A newly discovered asteroid roughly the size of an Olympic swimming pool has a “small chance” of colliding with Earth in 23 years, with a potential impact on Valentine’s Day in 2046, according to NASA’s Planetary Defense Coordination Office.

According to CNN, The asteroid has a 1 in 625 chance of striking Earth, based on data projections from the European Space Agency, though NASA’s Jet Propulsion Laboratory’s Sentry system calculated the odds closer to 1 in 560. The latter tracks potential collisions with celestial objects.

But the space rock — named 2023 DW — is the only object on NASA’s risk list that ranks 1 out of 10 on the Torino Impact Hazard Scale, a metric for categorizing the projected risk of an object colliding with Earth.


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All other objects rank at 0 on the Torino scale. Though the 2023 DW tops the list, its ranking of 1 means only that “the chance of collision is extremely unlikely with no cause for public attention or public concern,” according to the Jet Propulsion Laboratory, while a 0 ranking means the “likelihood of a collision is zero, or is so low as to be effectively zero.”

“This object is not particularly concerning,” said Davide Farnocchia, a navigation engineer at the Jet Propulsion Laboratory in Pasadena, California.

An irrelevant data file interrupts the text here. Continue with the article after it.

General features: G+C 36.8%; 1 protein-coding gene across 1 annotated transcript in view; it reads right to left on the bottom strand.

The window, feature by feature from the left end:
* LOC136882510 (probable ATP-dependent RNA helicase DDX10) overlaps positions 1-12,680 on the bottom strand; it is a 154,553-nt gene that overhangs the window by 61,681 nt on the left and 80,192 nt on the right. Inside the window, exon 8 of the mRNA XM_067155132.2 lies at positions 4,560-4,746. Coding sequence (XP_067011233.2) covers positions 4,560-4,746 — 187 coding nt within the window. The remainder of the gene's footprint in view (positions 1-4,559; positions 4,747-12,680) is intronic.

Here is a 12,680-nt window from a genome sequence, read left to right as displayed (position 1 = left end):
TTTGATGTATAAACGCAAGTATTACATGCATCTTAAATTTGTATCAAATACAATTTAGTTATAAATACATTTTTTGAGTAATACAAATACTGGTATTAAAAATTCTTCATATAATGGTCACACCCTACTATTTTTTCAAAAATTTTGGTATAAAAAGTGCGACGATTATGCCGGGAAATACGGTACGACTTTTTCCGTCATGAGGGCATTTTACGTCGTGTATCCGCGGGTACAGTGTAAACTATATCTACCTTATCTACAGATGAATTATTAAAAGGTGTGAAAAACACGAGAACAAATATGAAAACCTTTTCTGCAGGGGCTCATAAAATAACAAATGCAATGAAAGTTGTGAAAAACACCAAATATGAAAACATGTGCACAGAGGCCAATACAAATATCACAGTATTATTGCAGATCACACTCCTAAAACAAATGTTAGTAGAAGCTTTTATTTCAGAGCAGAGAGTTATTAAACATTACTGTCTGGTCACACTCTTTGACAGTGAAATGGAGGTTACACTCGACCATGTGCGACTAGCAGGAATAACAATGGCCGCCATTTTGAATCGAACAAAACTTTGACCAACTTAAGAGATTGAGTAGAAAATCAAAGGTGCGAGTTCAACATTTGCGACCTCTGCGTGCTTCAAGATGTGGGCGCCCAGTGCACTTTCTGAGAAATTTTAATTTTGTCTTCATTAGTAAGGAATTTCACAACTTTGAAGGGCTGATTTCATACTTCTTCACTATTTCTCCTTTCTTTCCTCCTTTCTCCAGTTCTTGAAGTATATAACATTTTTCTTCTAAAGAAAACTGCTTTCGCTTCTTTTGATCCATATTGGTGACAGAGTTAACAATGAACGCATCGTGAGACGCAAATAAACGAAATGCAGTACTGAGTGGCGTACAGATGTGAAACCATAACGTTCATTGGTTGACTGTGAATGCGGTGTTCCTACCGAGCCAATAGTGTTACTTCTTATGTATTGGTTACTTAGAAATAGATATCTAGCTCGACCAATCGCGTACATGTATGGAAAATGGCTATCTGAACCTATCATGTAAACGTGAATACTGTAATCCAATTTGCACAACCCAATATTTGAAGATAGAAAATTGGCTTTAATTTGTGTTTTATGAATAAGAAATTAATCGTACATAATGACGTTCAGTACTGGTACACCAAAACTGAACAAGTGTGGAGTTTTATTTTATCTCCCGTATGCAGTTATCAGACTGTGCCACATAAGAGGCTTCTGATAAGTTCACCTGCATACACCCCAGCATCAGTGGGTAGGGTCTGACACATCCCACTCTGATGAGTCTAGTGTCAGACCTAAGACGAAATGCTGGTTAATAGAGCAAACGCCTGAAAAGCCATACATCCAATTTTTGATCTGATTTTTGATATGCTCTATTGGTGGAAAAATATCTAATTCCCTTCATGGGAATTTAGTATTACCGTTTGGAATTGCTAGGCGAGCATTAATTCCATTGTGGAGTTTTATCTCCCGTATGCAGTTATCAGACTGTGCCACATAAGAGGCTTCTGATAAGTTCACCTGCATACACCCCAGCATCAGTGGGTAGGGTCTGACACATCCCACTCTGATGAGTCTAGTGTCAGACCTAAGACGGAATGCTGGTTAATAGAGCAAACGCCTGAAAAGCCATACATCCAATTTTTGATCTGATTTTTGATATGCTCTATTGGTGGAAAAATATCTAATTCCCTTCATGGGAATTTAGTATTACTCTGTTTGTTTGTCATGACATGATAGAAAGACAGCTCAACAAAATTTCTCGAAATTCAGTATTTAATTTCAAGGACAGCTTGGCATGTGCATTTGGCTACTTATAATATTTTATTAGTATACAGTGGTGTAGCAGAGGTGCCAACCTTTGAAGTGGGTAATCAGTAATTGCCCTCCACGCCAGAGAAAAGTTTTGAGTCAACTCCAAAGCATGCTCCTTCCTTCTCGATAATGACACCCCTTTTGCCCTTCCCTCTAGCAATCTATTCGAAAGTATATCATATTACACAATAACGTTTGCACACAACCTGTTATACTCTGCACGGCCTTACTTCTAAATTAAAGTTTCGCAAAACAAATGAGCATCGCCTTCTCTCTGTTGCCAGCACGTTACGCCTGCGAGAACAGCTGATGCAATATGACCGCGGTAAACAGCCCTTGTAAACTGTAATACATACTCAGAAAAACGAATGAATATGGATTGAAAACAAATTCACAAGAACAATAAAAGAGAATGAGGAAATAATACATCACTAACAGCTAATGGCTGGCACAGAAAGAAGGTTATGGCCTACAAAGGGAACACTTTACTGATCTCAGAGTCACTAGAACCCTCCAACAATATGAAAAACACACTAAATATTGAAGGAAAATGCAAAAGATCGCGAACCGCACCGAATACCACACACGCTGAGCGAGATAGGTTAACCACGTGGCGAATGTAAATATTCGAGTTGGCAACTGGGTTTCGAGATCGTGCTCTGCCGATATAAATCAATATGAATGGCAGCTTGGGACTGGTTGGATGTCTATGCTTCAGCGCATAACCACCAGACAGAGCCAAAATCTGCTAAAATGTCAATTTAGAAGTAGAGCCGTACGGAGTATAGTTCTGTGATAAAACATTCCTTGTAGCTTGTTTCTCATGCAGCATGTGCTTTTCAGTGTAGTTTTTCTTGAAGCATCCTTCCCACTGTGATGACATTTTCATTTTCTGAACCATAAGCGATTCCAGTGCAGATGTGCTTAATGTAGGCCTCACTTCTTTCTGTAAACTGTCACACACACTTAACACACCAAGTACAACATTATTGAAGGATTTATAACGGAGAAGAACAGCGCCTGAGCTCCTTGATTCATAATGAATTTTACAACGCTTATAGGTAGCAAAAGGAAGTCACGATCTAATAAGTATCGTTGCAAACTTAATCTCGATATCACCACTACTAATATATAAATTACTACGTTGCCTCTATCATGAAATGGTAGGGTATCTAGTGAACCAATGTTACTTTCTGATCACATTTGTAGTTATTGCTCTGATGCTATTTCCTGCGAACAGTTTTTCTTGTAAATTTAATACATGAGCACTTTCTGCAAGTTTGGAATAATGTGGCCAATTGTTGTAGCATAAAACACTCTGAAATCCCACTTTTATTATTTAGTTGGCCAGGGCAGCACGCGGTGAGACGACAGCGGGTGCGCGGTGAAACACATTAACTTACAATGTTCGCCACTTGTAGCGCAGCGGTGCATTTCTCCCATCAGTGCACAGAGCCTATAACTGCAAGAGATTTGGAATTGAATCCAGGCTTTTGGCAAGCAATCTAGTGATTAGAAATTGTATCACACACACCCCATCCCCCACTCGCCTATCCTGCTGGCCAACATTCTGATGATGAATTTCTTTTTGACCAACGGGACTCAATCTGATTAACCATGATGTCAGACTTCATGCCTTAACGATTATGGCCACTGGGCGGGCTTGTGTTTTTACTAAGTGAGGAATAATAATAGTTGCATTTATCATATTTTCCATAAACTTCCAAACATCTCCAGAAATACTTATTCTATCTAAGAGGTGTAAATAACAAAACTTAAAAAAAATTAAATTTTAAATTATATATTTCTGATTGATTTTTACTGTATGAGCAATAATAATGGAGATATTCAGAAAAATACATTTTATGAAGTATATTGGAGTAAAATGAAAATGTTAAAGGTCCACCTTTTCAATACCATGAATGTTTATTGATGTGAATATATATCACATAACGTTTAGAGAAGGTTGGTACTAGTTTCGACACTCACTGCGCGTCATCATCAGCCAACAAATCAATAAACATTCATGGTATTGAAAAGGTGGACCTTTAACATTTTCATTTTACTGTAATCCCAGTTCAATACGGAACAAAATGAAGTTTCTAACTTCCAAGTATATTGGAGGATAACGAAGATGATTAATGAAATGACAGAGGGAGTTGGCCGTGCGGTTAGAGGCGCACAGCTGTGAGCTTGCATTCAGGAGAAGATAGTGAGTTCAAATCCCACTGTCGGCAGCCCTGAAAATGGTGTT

NASA officials have warned that the odds of impact could be dramatically altered as more observations of 2023 DW are collected and additional analysis is performed.

“Often when new objects are first discovered,” NASA Asteroid Watch noted Tuesday on Twitter, “it takes several weeks of data to reduce the uncertainties and adequately predict their orbits years into the future.”

It’s common for newly discovered asteroids to appear more threatening when first observed. Most often, the threat associated with a specific object will decrease as additional observations become available.

“Because orbits stemming from very limited observation sets are more uncertain it is more likely that such orbits will ‘permit’ future impacts,” the Center for Near Earth Object Studies, located at the Jet Propulsion Laboratory, notes on its website.

“However, such early predictions can often be ruled out as we incorporate more observations and reduce the uncertainties in the object’s orbit,” it reads. “Most often, the threat associated with a specific object will decrease as additional observations become available.”

It may be a few days before new data can be collected because of the asteroid’s proximity to the moon, Farnocchia noted in an email to CNN. The last full moon was two days ago, and it still appears bright and large in the sky, likely obscuring 2023 DW from immediate observation, he said.

“But then the object will remain observable for weeks (even months with larger telescopes) so we can get plenty of observations as needed,” he added.

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